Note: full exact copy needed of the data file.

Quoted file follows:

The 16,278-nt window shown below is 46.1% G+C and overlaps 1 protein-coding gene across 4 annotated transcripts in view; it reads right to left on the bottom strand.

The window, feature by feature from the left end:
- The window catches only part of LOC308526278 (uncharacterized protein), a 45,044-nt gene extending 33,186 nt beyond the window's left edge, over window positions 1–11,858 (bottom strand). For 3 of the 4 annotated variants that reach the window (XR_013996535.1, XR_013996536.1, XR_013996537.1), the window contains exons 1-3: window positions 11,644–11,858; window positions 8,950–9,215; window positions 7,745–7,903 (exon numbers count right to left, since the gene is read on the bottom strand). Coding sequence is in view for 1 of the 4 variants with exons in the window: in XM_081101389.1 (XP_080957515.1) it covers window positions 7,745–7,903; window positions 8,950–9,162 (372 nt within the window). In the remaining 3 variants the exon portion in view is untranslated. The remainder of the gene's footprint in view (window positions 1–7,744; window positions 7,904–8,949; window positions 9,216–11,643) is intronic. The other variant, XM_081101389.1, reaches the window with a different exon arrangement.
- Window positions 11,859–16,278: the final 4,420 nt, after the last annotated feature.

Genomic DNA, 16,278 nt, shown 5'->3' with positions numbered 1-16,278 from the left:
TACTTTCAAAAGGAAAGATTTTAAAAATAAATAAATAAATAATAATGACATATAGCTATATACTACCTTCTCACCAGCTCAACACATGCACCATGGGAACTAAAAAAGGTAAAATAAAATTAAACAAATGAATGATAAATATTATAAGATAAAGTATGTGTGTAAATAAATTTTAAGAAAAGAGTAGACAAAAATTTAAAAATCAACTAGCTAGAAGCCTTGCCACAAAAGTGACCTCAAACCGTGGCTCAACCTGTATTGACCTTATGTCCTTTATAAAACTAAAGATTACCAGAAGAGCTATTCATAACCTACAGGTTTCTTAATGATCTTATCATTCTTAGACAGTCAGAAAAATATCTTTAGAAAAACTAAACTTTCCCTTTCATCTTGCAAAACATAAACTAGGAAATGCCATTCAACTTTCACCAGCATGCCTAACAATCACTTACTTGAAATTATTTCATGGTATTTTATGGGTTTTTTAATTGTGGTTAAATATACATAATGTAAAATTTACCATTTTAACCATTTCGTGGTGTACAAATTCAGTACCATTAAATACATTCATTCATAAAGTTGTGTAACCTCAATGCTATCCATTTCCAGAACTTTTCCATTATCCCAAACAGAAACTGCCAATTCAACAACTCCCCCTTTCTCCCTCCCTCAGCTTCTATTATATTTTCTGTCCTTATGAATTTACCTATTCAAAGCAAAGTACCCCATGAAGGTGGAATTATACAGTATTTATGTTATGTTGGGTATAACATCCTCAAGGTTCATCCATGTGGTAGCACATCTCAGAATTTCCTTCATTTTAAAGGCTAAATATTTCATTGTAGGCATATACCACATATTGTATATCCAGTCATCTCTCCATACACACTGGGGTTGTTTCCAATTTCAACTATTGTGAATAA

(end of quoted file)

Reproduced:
The 16,278-nt window shown below is 46.1% G+C and overlaps 1 protein-coding gene across 4 annotated transcripts in view; it reads right to left on the bottom strand.

The window, feature by feature from the left end:
- The window catches only part of LOC308526278 (uncharacterized protein), a 45,044-nt gene extending 33,186 nt beyond the window's left edge, over window positions 1–11,858 (bottom strand). For 3 of the 4 annotated variants that reach the window (XR_013996535.1, XR_013996536.1, XR_013996537.1), the window contains exons 1-3: window positions 11,644–11,858; window positions 8,950–9,215; window positions 7,745–7,903 (exon numbers count right to left, since the gene is read on the bottom strand). Coding sequence is in view for 1 of the 4 variants with exons in the window: in XM_081101389.1 (XP_080957515.1) it covers window positions 7,745–7,903; window positions 8,950–9,162 (372 nt within the window). In the remaining 3 variants the exon portion in view is untranslated. The remainder of the gene's footprint in view (window positions 1–7,744; window positions 7,904–8,949; window positions 9,216–11,643) is intronic. The other variant, XM_081101389.1, reaches the window with a different exon arrangement.
- Window positions 11,859–16,278: the final 4,420 nt, after the last annotated feature.

Genomic DNA, 16,278 nt, shown 5'->3' with positions numbered 1-16,278 from the left:
TACTTTCAAAAGGAAAGATTTTAAAAATAAATAAATAAATAATAATGACATATAGCTATATACTACCTTCTCACCAGCTCAACACATGCACCATGGGAACTAAAAAAGGTAAAATAAAATTAAACAAATGAATGATAAATATTATAAGATAAAGTATGTGTGTAAATAAATTTTAAGAAAAGAGTAGACAAAAATTTAAAAATCAACTAGCTAGAAGCCTTGCCACAAAAGTGACCTCAAACCGTGGCTCAACCTGTATTGACCTTATGTCCTTTATAAAACTAAAGATTACCAGAAGAGCTATTCATAACCTACAGGTTTCTTAATGATCTTATCATTCTTAGACAGTCAGAAAAATATCTTTAGAAAAACTAAACTTTCCCTTTCATCTTGCAAAACATAAACTAGGAAATGCCATTCAACTTTCACCAGCATGCCTAACAATCACTTACTTGAAATTATTTCATGGTATTTTATGGGTTTTTTAATTGTGGTTAAATATACATAATGTAAAATTTACCATTTTAACCATTTCGTGGTGTACAAATTCAGTACCATTAAATACATTCATTCATAAAGTTGTGTAACCTCAATGCTATCCATTTCCAGAACTTTTCCATTATCCCAAACAGAAACTGCCAATTCAACAACTCCCCCTTTCTCCCTCCCTCAGCTTCTATTATATTTTCTGTCCTTATGAATTTACCTATTCAAAGCAAAGTACCCCATGAAGGTGGAATTATACAGTATTTATGTTATGTTGGGTATAACATCCTCAAGGTTCATCCATGTGGTAGCACATCTCAGAATTTCCTTCATTTTAAAGGCTAAATATTTCATTGTAGGCATATACCACATATTGTATATCCAGTCATCTCTCCATACACACTGGGGTTGTTTCCAATTTCAACTATTGTGAATAA